Goats enjoy mental gymnastics, research finds

Goats enjoy the challenge of earning a reward ©snsf, photographer Yves Wiesmann

Goats appear to like problem solving – something that could contribute to their welfare on the farm, according to Swiss and German researchers.

This content was published on January 8, 2021 - 18:15

The study, funded by the Swiss National Science Foundation (SNSF) and the German Research Foundation, observed that goats liked to earn a reward by putting in some effort, even if they could get the same reward with no effort at all.

Two breeding lines – dairy goats and dwarf goats – were offered a choice of two types of reward (a piece of uncooked pasta). One could be reached without any effort, while the other had to be earned by opening a door with their muzzles.

Nina Keil and Katrina Rosenberger, from Agroscope,External link the Swiss centre of excellence for agricultural research, found that of the 57 goats that took part, 53 chose to slide open the door to obtain their reward at least one time in ten, even though the same reward could also be obtained without any effort.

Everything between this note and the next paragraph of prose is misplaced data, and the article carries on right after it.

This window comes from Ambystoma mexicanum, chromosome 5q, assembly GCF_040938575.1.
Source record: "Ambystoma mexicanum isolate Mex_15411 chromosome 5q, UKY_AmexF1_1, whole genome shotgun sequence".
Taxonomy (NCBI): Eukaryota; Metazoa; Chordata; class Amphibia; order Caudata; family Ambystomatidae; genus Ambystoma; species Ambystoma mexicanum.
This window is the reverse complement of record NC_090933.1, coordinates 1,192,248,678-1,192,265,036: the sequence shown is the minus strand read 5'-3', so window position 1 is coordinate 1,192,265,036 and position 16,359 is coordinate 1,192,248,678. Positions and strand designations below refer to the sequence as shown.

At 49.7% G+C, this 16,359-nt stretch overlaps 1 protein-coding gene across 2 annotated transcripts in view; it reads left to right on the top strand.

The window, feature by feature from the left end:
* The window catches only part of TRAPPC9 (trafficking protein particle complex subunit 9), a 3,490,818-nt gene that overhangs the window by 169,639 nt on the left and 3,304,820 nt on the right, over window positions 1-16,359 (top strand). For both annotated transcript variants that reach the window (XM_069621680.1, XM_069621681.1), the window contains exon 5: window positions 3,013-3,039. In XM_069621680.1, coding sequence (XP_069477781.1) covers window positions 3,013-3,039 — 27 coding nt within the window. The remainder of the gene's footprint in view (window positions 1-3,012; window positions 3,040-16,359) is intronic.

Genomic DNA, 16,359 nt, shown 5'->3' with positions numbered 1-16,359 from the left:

Their results have been publishedExternal link in the journal Scientific Reports.


However, the dairy goats seemed to be more motivated to open the door than the dwarf goats, who were more cautious at first.

The researchers had expected the dwarf goats to show interest because they had done so in a similar experiment in Germany, they said in a SNSF statement on FridayExternal link.

“However, the dairy goats came as a surprise. Since they are bred for a high milk yield, we had expected them to conserve their energy and be less motivated to make an effort to get a reward, particularly if they could get the same reward without having to make that effort,” Rosenberger said.

The results are based on the principle of “contra-freeloading”. “The term describes the behaviour of animals that prefer to make an effort to fulfil their desire for a particular resource rather than have it placed in front of them,” Keil explained.

Need for control

This has been observed in domesticated animals and in wild animals in a zoo environment, for example, but it is not known if this takes place in the wild.

“We assume that the animals display this behaviour because solving a task gives them control over their environment and triggers positive emotions,” Keil said. “They apparently derive a certain satisfaction that makes the additional effort worthwhile.”

Domestic goats’ living conditions should make allowance for this, Keil said. The researchers are aiming to expand their experiment over a longer period and under real-life conditions on a farm.

If the results support the introduction of these kinds of measures at farms, they should be easy to integrate into farmers’ everyday routines, the SNSF statement concluded.

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